In December, just before the Florida National Guard's 124th Infantry Regiment was mobilized for the war in Iraq, Sgt. James Flores' 23-year-old son asked him, "Dad, why do you have to do something like this at your age?" Flores, 49, replied, "Son, it's still my turn."
Flores was to report for active duty at noon, Dec. 27. At 10:15 that morning, he hurried into the office of a justice of the peace near Kissimmee, his fiancee in tow, to get a marriage license. The clerk said there was a three-day waiting period. "Ma'am, I can't wait that long," Flores said. "I'm going to war." The clerk replied, "Let me see what the judge says."
Twenty minutes later, he and his bride were married, and about an hour after that, Flores was an active-duty soldier, beginning the long journey to Iraq, where the 124th remains, having been in the war zone longer than any other U.S. unit.
A few days ago, resting on his cot after a nighttime patrol in the brutal streets of Baghdad, Flores, a grandfather, sat bolt upright: "It hit me all of a sudden. I said, 'Oh, Lord, I turn 50 tomorrow.' I never thought in my lifetime that I'd be at war at that age."
With his birthday, which he celebrated on another patrol, Flores dashed the notion that war belongs to only the young and joined a minority of servicemen and women who, at 50 and above, have gone to battle.
Fewer than 1% of U.S. troops are in the 50-to-59-year-old bracket, which makes up 12% of the nation's population.
While it is not unusual for senior officers and noncommissioned officers to achieve "senior citizen" status in the military -- Lt. Gen. Ricardo Sanchez, commander of coalition troops in Iraq, is 52 -- Flores is still one of the foot soldiers, pulling guard duty, eating MREs, staying in shape and, as best he can, thinking young.
"To tell you the truth, I don't see much difference between what I do and what a 19-year-old does," said Flores, who works two jobs as a cook back home in Kissimmee. "I passed the annual PT [physical training] test, and I saw some 22-year-olds who couldn't. That made me feel really proud."
Like Flores, most in the 50-and-over crowd are members of the National Guard or Reserves. With the regular Army downsized and stretched thin by commitments in places ranging from South Korea and the Balkans to Afghanistan and Iraq, members of the Guard and Reserves, once weekend warriors, are increasingly an integral part of the nation's active-duty forces. The Army's strength has fallen from 770,000 soldiers in 1989 to 480,000.
Nearly 38,000 National Guard troops and reservists are in the Middle East, deployed in the Iraq effort. The Guard's Iraq mission is by far the largest "peacetime" deployment in what it calls its 367-year history.
"What keeps these people in the military after they've hit 50, an age when a lot of people that old are thinking about security and retirement?" wondered Roy Martin, 71, former commanding general of the Maine Air National Guard's 101st Air Refueling Wing in Bangor.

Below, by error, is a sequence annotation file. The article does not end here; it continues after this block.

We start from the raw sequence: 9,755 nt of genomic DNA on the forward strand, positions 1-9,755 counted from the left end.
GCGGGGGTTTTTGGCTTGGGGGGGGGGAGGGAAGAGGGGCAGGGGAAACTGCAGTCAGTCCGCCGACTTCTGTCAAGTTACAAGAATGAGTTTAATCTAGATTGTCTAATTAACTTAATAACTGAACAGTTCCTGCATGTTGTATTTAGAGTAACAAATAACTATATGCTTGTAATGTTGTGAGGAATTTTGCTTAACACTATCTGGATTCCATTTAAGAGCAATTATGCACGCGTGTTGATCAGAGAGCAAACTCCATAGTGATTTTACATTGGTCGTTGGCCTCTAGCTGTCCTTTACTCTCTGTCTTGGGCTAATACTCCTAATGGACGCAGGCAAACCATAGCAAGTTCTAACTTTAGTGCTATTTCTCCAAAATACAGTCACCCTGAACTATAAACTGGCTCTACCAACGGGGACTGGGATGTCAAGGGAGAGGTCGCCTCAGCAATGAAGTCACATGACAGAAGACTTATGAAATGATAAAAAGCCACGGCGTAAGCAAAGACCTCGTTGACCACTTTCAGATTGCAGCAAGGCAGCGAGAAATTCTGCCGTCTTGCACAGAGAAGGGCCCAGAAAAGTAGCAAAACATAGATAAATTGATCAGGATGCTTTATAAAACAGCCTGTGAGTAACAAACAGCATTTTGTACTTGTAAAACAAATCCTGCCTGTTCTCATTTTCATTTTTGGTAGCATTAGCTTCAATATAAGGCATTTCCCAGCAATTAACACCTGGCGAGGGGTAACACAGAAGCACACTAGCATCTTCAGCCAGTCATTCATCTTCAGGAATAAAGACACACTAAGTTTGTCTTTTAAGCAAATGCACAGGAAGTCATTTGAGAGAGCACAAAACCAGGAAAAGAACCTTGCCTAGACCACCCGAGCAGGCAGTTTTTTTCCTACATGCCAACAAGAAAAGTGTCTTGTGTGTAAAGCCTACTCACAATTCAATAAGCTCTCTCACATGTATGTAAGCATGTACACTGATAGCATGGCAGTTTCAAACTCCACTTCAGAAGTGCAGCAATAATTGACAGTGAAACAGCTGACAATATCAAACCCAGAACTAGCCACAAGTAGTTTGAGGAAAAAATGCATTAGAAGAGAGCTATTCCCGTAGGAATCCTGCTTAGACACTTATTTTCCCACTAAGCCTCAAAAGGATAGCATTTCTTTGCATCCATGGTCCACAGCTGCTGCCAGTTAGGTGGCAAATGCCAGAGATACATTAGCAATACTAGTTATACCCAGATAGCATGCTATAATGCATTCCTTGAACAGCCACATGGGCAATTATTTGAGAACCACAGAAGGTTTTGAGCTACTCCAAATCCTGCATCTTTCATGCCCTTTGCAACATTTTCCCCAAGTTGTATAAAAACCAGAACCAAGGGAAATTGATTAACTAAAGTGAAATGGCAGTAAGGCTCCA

"The common denominators that come to mind are patriotism, the financial rewards of a pension at 60, the esprit de corps of the unit, the satisfaction of doing something worthwhile," said Martin, interviewed in Maine. "They bring leadership and experience that comes with age. For instance, I've heard an instructor pilot in the Air Force might have something like 2,000 hours. Our guys are apt to have double that."
Jim Coles, a spokesman for the Army Reserves in Atlanta, said that when it comes to soldiers over 50, "we recognize that people that age aren't four-minute milers. But younger people look up to them. They're savvy.
"I remember one of Steve McQueen's last movies. He played an aging bounty hunter, and the trailer for the movie said, 'He may be slower, but don't turn your back.' "
In Fort Lauderdale, Fla., Vietnam veteran Clarence Kugler is, at 59, preparing to go off to another war soon, this one as a sergeant first class in the 478th Civil Affairs Battalion. He returned to the military, through the Army Reserves, in 1989 after more than a decade as a civilian. "This war will be my swan song," he said.
"I don't think anyone in the military in his 50s considers himself an average older person," Kugler said. "You've got to be motivated to stay in the game. I still get up and run five or six miles in the morning. I've done two Ironman triathlons and I've swum around the Statue of Liberty. When I do my morning run, once two guys help me off the truck and I'm on flat ground, I can run as fast as anybody. I'm hell on wheels on the flats.
"I was running with a young kid the other day in Miami. He told me his father was 41 and his grandfather 57. He said, 'How old are you?' I told him, 'I think your grandfather and I were probably in high school together.' The kid just stared at me."